Last week, on Wednesday, I hosted my school's Y2 Problem Solving Day event for 7 of our local primary schools. In all we had around 40 students from our primaries in for a carousel of Mathematical activities. I planned the day based on the success of last year's event and here's how the day went...
To see last year's Y2 Problem Solving blog post, click here.
Like last year there were a number of 'bases' with tasks for students to move around in ascending order. Now, as we had more schools attend this year I had to add in a few 'bases'. This meant that the 7 schools all had something to be doing for each of the 5 sessions scheduled during the day. Each school completed 5 of the 7 'bases' throughout the day and then there was a 'Team Challenge' right at the end.
The accompanying teachers from our primaries enjoyed this one as at first they struggled to do the 'easier' set. Strangely the 'harder' set was completed more so than the 'easier' one.
Students had to find the minimum number of moves needed to swap over the differently coloured frogs. One of my extremely enthusiastic Y8 helpers was bound to this 'base' and asked the students to then see how many moves only 2 frogs on each side would need and then got them to estimate how many 4 frogs would need. She was great at engaging the Y2 kids in this and made it into a competition within the schools that visited this task.
The Mathematical Egg Hunt! Thanks to some last minute help from my HLTA (Thanks Jane) I managed to scatter around 50 plastic eggs around the two rooms I used for the Problem Solving Day. Each egg had a question in it for students to answer. All they had to do was find 7 eggs and then answer the question inside on their answer sheet. Their answer sheet was given to them on arrival to our school. For this task they had to write the question and answer on the sheet so I knew which question had been attempted when marking answers.
Students had to arrange the 12 pentominoes into a 6 by 10 rectangle. A tricky one this one. Another of my Y8 helpers was really good here at providing hints to schools as they worked on the task. At times, he would show them a correctly placed pentominoe and get them to carry on from there. Side note: I gave all my Y8 helpers (of which there were 10) an answer pack so they were all able to prompt/help out the Y2 students on the tasks.
As it goes down so well at the Y6 day I decided to include it here. I had 2 of my Y8 helpers here to help provide the necessary resources to the schools as they began the task. I roamed around the two rooms but would always see how this one was progressing as they all found it tricky as the spaghetti breaks so easily - I hinted at backing a triangular base (stuck to the table) and going from here to make a pyramid (tetrahedron). One school did similarly with a square...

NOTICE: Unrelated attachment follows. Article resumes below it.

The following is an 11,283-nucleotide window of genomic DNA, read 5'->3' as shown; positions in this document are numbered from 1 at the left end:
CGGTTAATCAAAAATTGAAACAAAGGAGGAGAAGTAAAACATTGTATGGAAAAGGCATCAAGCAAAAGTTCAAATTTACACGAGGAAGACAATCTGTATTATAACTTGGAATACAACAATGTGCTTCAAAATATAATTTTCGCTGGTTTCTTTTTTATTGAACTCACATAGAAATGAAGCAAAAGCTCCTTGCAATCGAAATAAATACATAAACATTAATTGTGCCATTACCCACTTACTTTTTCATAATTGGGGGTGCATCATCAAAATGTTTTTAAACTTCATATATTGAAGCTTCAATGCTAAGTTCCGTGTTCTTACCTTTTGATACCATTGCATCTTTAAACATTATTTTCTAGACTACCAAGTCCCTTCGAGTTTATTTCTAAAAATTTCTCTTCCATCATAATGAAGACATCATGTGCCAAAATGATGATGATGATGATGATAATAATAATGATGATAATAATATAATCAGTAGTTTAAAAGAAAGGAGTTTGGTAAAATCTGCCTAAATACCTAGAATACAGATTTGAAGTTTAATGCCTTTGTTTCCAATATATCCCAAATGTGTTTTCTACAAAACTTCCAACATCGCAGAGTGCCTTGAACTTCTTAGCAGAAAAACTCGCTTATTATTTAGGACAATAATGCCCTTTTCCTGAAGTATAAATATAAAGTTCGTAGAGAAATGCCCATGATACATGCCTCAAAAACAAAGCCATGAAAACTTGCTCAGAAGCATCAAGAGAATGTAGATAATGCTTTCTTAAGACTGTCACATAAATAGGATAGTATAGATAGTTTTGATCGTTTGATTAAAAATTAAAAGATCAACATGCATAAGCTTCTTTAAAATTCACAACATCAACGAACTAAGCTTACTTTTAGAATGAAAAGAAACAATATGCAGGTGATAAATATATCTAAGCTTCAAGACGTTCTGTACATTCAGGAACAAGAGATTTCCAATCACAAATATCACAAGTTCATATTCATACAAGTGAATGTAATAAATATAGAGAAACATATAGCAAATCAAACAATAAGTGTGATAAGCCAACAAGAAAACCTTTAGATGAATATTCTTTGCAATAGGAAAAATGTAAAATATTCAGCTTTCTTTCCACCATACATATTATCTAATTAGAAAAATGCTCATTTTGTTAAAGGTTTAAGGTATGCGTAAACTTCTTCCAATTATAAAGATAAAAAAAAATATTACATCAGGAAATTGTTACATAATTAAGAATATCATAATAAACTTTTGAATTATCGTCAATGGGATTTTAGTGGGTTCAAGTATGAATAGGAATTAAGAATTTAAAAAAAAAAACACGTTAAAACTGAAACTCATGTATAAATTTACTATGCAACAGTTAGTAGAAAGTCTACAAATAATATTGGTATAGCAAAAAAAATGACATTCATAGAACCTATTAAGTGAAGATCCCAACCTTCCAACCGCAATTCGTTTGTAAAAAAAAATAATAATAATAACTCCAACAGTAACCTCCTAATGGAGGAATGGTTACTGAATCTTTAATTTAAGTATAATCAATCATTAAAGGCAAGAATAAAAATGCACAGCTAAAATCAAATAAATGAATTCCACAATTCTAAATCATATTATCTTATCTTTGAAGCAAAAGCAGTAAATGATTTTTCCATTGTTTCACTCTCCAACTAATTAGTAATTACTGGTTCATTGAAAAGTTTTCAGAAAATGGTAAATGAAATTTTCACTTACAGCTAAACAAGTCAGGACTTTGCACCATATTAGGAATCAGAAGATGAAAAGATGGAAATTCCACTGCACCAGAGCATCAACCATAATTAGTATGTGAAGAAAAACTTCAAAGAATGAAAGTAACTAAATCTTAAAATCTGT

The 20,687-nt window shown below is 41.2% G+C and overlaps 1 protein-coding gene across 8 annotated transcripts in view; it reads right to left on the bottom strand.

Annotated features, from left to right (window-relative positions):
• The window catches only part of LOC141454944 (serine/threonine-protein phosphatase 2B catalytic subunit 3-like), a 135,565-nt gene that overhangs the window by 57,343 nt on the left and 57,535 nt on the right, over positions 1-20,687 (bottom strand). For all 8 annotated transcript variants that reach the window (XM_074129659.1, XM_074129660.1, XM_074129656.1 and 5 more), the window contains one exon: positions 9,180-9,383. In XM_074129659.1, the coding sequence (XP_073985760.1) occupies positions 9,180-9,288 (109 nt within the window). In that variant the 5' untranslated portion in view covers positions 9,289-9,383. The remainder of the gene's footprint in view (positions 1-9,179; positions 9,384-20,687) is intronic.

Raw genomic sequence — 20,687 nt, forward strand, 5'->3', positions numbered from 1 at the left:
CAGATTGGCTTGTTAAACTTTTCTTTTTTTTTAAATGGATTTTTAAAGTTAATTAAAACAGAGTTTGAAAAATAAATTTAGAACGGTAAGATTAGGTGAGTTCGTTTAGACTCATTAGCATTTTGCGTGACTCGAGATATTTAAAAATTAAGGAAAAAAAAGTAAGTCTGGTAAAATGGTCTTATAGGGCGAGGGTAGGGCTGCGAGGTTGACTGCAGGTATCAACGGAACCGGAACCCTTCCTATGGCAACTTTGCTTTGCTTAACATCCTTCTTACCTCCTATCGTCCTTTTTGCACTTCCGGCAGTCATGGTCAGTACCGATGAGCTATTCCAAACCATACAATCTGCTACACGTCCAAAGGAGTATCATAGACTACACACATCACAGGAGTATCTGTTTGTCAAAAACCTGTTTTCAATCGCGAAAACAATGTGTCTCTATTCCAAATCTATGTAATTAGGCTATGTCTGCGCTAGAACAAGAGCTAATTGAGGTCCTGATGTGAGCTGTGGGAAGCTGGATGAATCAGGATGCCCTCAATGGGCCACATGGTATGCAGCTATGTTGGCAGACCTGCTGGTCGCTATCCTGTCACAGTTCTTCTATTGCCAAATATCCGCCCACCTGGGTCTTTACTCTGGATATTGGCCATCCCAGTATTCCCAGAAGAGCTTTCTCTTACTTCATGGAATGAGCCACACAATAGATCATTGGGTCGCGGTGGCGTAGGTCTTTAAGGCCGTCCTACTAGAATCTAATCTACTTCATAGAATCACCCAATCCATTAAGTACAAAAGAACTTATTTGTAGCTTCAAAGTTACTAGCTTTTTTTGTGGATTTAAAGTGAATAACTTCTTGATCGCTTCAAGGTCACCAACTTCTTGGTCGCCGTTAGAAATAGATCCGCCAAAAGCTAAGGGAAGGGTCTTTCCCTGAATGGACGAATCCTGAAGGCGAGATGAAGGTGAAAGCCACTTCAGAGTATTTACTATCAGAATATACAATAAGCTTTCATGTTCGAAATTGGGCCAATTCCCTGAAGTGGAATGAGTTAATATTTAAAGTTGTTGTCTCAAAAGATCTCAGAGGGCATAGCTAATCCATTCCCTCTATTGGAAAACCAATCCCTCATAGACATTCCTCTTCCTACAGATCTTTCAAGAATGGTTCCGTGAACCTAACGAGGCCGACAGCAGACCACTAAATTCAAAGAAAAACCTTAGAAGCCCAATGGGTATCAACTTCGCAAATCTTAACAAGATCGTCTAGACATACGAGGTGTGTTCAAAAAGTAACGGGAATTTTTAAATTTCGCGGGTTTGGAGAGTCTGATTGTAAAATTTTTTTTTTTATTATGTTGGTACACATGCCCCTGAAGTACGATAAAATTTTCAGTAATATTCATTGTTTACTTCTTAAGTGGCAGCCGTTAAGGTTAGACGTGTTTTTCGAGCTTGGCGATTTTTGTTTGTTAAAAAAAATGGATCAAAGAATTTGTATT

Mathematical Balloons. Hidden around the two rooms we used were 5 sets of 5 differently coloured balloons. On each balloon I had written a question for students to answer. However, you couldn't answer the question without blowing the balloon up first. So students found the balloons on a little 'treasure hunt' around the rooms, blew up the balloons, read the question, answered it and then put this on their answer sheet.
The Team Challenge:
This was the same as last year too...The Cocktail Stick/Midget Gem Bridge challenge (for want of a better name).
The schools all took part in this challenge at the same time. They had a pack of 100 cocktail sticks and a bag of midget gems and had to create the best bridge they could that would allow a 10 stack of multilink cubes to pass underneath. I got our Resource Manager to judge the bridges based on: structure, stability, design and adherence to the given criteria (free standing, multilink stack has to pass under).
Here are some of the bridges that were made...
The day ran very well with all schools seemingly enjoying their day at 'big school'. It was a hot day and so the students were given a couple of breaks in the day (at different times to our usual school day: I was off timetable and covered). They went outside at one point and played on our flagpole area at the front of the school, which they enjoyed.
The day came to a close when I had totalled up the scores and announced the winners. Every student that participated received a certificate and chose between a pen with our school's logo/name on it or a little 'book bug' to take back with them as a memento (hopefully they'll remember us when it comes to them choosing their secondary school)! The winners each received a small gift, which was a 'Minions' wristband and lolly - these went down very well!
These days are a lot of hard work to organise and run, but are so worth it. The links we have with our local feeder schools are stronger as a result of it and I've heard lovely comments already from our community by friends of colleagues, etc. I wasn't without help when organising the day either and have to thank Jo, our faculty assistant for liaising with our primaries throughout, getting names and details. She printed and made all the certificates and name badges, contacted the office etc at our school to inform them all of the day taking place, arranged the refreshments and so so much more that I'm probably not aware of. So...THANK YOU JO!! I also need to comment on how fantastic and enthusiastic our Y8 helpers were too. They were brilliant. We chose the students that were our Maths prefects and also some others from one of my colleagues' tutor groups. They did our school proud and the Y2 kids really appreciated their help throughout the day.
If you're planning a similar day at your school it would be great to hear from you. What sort of tasks do you do at your days? How to you organise the days, etc. Get in touch my commenting below or find me on Twittter @mrprcollins
Here's to another fantastic Y2 Problem Solving Day in 2016!